Treat Your Mobile Phone Like You Would Your Computer

Mobile banking can be as safe as, and even more convenient, than banking from your home computer, as long as you take the same precautions. Imagine the following scenario:

You receive a text message or an automated phone call on your cell phone saying there’s a problem with your bank account. You’re given a phone number to call or a website to log into and asked to provide personal identifiable information — like a bank account number, PIN or credit card number — to fix the problem.

But beware: It could be a "smishing" or "vishing" scam ... and criminals on the other end of the phone or website could be attempting to collect your personal information in order to help themselves to your money. While most cyberscams target your computer, smishing and vishing scams target your mobile phone, and they’re becoming a growing threat as a growing number of Americans own mobile phones and enjoy the convenience of mobile banking. (Vishing scams also target land-line phones.)

Smishing — a combination of SMS texting and phishing — and vishing — voice and phishing — are two of the scams the FBI’s Internet Crime Complaint Center (IC3) is warning consumers about as mobile banking becomes more popular. These scams are also a reminder that cybercrimes aren’t just for computers anymore.

Here’s how smishing and vishing scams work: criminals set up an automated dialing system to text or call people in a particular region or area code (or sometimes they use stolen customer phone numbers from banks or credit unions). The victims receive messages like: "There’s a problem with your account," or "Your ATM card needs to be reactivated," and are directed to a phone number or website asking for personal information. Armed with that information, criminals can steal from victims' bank accounts, charge purchases on their charge cards, create a phony ATM card, etc.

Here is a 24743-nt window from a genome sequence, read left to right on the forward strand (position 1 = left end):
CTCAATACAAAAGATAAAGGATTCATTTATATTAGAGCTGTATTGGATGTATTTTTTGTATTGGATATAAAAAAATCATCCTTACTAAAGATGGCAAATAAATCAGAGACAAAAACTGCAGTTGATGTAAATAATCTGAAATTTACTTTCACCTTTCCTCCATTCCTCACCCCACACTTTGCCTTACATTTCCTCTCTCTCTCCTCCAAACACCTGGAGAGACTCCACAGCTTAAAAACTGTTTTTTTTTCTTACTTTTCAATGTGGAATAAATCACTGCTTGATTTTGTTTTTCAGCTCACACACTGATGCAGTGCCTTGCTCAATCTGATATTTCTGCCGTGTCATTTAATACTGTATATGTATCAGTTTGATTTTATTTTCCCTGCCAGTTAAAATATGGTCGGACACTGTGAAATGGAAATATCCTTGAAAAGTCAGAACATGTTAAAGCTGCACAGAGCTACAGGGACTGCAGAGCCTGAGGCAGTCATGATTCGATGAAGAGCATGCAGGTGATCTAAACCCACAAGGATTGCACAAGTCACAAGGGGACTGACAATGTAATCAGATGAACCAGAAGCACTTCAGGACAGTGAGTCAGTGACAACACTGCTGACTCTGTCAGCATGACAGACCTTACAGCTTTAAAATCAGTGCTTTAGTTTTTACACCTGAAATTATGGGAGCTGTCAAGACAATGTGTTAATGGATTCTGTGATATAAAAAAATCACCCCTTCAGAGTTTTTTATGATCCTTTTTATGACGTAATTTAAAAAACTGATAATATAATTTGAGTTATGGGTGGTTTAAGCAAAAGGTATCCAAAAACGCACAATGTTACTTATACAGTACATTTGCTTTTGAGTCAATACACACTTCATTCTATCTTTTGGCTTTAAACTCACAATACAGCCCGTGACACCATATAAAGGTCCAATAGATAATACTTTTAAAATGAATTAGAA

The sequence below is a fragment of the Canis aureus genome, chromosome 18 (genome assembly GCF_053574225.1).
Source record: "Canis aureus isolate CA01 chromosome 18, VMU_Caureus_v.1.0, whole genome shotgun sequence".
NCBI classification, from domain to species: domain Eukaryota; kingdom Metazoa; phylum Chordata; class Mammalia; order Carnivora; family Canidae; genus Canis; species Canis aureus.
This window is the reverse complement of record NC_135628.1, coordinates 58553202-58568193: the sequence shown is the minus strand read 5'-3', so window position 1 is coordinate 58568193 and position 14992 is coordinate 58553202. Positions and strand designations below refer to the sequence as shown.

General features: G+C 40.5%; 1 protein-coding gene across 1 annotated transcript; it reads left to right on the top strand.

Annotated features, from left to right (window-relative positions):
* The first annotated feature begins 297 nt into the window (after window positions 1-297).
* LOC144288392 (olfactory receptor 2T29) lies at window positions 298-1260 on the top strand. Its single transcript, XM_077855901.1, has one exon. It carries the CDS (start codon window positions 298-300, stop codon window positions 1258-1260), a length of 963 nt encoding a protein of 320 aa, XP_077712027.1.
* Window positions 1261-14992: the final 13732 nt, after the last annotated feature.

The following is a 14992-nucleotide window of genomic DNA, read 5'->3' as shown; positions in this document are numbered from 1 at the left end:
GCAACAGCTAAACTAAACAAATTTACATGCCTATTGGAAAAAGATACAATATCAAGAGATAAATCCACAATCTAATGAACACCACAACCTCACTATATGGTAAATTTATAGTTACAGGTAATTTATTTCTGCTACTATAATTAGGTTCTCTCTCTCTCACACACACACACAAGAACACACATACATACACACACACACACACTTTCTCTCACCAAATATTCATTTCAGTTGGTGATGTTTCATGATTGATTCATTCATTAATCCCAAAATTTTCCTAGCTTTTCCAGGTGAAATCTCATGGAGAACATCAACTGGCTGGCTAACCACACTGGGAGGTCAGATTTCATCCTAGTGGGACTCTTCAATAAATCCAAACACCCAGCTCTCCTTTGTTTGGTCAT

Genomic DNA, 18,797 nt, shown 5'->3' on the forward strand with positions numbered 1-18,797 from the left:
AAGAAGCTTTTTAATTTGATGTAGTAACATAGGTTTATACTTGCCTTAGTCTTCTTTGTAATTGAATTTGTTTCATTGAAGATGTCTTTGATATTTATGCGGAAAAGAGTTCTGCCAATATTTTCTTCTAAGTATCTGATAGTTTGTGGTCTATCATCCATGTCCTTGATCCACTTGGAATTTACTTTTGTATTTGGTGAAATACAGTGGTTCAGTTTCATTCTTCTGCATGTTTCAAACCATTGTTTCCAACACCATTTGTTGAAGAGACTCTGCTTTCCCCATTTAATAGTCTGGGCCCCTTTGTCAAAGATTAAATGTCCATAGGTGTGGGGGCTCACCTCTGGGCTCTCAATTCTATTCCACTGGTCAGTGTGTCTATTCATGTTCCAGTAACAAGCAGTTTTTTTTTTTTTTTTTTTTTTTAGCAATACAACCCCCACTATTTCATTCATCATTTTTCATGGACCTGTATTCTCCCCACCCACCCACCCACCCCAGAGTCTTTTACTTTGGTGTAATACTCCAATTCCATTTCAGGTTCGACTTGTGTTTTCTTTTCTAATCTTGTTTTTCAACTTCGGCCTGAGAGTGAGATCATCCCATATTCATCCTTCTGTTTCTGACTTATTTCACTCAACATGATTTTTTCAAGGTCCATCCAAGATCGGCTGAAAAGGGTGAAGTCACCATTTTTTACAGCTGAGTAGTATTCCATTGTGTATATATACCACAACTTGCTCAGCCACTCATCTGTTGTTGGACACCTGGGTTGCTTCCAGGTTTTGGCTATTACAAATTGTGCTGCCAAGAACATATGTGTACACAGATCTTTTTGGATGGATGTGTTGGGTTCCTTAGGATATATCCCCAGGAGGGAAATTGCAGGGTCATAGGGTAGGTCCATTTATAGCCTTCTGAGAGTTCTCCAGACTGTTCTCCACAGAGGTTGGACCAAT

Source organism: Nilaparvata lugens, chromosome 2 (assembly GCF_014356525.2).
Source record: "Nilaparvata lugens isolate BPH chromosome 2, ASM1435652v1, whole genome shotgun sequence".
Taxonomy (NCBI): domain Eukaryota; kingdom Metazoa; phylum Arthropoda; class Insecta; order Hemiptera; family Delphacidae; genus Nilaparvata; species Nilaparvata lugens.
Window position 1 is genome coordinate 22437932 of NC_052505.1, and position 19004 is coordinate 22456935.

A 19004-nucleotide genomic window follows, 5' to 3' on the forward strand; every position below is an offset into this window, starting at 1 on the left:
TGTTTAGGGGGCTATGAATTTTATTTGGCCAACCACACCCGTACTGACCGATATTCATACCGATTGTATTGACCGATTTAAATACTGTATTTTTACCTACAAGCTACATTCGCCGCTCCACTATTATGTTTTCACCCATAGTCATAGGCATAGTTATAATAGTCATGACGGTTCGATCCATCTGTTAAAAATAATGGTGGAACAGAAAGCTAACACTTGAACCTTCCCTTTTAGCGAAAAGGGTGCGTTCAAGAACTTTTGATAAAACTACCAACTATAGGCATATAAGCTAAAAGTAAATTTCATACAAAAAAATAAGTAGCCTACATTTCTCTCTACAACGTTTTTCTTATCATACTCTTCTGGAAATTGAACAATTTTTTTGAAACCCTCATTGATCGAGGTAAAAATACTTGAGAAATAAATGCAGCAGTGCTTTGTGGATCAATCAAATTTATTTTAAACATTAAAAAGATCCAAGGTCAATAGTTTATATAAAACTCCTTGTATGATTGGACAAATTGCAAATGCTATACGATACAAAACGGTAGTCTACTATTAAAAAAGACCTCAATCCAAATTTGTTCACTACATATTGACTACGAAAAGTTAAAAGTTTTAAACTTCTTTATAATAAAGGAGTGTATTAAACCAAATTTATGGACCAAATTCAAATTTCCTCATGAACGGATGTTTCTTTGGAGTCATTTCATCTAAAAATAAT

Sometimes, if a victim logs onto one of the phony websites with a smartphone, they could also end up downloading malicious software that could give criminals access to anything on the phone. With the growth of mobile banking and the ability to conduct financial transactions online, smishing and vishing attacks may become even more attractive and lucrative for cybercriminals.

Tips to Protect Yourself From Cyberscams:

  • Don’t respond to text messages or automated voice messages from unknown or blocked numbers on your mobile phone.
  • Treat your mobile phone like you would your computer. Don’t download anything unless you trust the source.
  • When buying online, use a legitimate payment service.
  • Check each seller’s rating and feedback along with the dates the feedback was posted. Be wary of a seller with a 100-percent positive feedback score, with a low number of feedback postings, or with all feedback posted around the same date.
  • Don’t respond to unsolicited emails (or texts or phone calls) requesting personal information. Never click on links or attachments contained within unsolicited emails. If you want to go to a merchant’s website, type their URL directly into your browser’s address bar.

This content has been provided by Financial Wisdom and is intended to serve as a general guideline.